By Ginger Broslat • Photos By John Brett
When one first hears about a retired couple practicing in a free dental clinic, loaning their art collections, and sponsoring research, the vision includes gray hair and wrinkles. Drs. Ashley and Michele White, however, are young and enjoying life and use their blessings to help and inspire others.
The couple retired young from a very successful practice as maxillofacial pathologists. They met in dental school at the University of North Carolina, Chapel Hill. They were good friends who saw a relationship bloom out of deep-rooted interests in music, art, travel, and nature. A pathology professor heightened their common interests.
“He knew as much about Impressionist art as he did the pathology of cancer cells,” recalls Ashley. The professor would share a litany of slides of various cancer cells, explaining the delicate nuances in each type. After a time of pathology, he would project slides of Impressionist art. “It was a great break in the class and he had an incredible knowledge of art. It was inspiring.”
That inspiration led to a summer trek across Europe when the couple was in dental school. They visited the museums they had longed to see and enjoyed viewing priceless pieces of history.
Though free spirits by nature, both are disciplined workers and they each invested wisely and saved diligently. For seven years, the couple put in long hours and banked one salary with the intent to retire early. That plan came to fruition several years ago when they moved to their 100-acre ranch to tend the cattle and manage real estate investments. But while the couple enjoyed life, they wanted to do more.
“My wife felt like we had spent too much time and money on our education to not use it,” says Ashley.
The doctors renovated an abandoned clinic in Palatka with the intent to provide free and indigent dental care. Many migrant families with no benefits come to their clinic.
“In many cases,” says Ashley, “we are the only medical provider they have ever seen.”
The work is rewarding. The doctors are able to provide the care that is needed without concerns of insurance approval and reimbursement or payment from their patients.
“The amount we get from Medicaid helps us pay the staff and maintain our malpractice insurance. It’s a rewarding way to practice!”
With freedom from the need to make the practice a financial resource, the Whites are able to dedicate time to their son Ethan, their most precious treasure. When one is working the clinic, the other is at the farm. In addition to involved parenting, this flexibility in scheduling also allows travel time to view art collections.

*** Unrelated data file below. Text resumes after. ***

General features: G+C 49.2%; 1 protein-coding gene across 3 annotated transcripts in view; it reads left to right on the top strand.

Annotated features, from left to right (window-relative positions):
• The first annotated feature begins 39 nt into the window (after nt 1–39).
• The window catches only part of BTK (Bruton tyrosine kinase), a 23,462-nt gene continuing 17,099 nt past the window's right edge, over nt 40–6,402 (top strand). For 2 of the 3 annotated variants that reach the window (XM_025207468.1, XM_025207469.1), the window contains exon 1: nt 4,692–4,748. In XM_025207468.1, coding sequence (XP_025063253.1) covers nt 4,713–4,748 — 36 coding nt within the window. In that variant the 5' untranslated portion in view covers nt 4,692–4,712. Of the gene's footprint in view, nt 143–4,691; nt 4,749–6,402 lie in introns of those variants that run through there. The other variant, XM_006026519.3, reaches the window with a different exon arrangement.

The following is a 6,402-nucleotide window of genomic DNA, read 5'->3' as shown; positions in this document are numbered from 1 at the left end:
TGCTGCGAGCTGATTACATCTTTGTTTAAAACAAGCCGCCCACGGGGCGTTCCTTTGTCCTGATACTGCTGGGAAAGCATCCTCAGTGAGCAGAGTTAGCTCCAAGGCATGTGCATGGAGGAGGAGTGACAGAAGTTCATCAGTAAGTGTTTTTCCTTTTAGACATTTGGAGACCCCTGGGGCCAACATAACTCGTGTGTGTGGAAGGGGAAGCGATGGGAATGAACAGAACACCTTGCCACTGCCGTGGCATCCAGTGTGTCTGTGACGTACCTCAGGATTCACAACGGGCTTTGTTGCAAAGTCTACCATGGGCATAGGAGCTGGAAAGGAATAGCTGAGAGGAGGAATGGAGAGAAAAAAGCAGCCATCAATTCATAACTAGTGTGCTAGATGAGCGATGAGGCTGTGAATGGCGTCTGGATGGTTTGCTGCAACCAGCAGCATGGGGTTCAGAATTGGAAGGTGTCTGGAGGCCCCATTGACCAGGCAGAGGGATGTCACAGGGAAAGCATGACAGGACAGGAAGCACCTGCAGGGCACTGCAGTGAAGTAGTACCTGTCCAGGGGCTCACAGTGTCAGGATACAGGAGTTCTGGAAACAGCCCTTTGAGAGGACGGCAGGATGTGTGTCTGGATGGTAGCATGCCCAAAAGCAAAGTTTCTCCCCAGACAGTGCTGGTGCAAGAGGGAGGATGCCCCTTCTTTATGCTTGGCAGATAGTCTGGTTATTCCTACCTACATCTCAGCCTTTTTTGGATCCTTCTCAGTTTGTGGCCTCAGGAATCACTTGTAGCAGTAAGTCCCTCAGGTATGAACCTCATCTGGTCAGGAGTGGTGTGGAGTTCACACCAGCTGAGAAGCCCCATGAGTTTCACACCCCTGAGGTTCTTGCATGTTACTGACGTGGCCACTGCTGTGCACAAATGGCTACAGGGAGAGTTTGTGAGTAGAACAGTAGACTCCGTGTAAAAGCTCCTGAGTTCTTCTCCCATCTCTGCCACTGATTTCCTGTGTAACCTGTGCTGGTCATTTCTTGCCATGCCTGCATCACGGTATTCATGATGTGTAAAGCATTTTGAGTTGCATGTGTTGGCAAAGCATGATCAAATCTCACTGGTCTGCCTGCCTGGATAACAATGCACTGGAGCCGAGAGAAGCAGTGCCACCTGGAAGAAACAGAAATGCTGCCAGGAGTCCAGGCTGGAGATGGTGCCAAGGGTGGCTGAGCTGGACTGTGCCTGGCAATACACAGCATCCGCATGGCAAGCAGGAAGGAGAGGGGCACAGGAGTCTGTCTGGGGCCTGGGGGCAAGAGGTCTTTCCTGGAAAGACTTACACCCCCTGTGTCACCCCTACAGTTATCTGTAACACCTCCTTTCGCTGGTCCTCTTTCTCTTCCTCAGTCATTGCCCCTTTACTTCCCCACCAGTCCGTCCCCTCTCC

“We’ve purchased most of our pieces from estate sales,” Ashley shares. “Some of the works get tied up in litigation between families, museums, and brokers. We try to find ways to creatively free up the art so it can be viewed and shared.”
The Whites’ collections have been loaned for display at renowned international museums and universities. Currently, pieces from their French Impressionists collection are on display at the Appleton Museum of Art.
“We believe art is for everyone,” says Ashley. “It’s wonderful for us to see others, especially students, get to experience these wonderful pieces of history.”
Wise real estate investments further funded the Whites’ early retirement. However, they have maintained some very strict development clauses in their transactions.
“We’re pretty serious about land preservation,” he says. “We want people and animals to be able to live together with trees.”
Their dedication to preservation increased when they saw a grove of 100-year-old oaks destroyed for a subdivision. Their requirements and deed restrictions are so strict on land they sell that essentially only someone who shares the same views will purchase it.
“If they’re willing to deal with the deed restrictions we require, we know they are as serious as we are about preserving the land.”
This unique family is motivated by a love of life. They realize the most valuable collections they possess are family and friends. It is their goal to increase that collection each day by helping those they meet along life’s journey.
“My wife said we needed to give back,” concludes Ashley. “She was right.”
European Prints from the Collection of Drs. Ashley and Michele White
Through February 27
The Appleton Museum of Art is pleased to present a complete tour of art in the 19th century. The mainstay collection of the Appleton is the 19th century Academic Painters. On loan from the Cleveland Museum is the American Impressionists exhibit. The addition of the Whites’ collection of French Impressionist prints and etchings — original artwork of Cézanne, Degas, Monet, Manet, Renoir, and Pissarro — completes the history lesson of this significant period of art.
“This is an incredible continuum of the very important genres in 19th century art,” says Jim Rosengren of the Appleton.
Museum Curator Dr. Leslie Hammond agrees: “The three exhibits individually are great. To have them together is wonderful!”
By Ginger Broslat • Photos By John Brett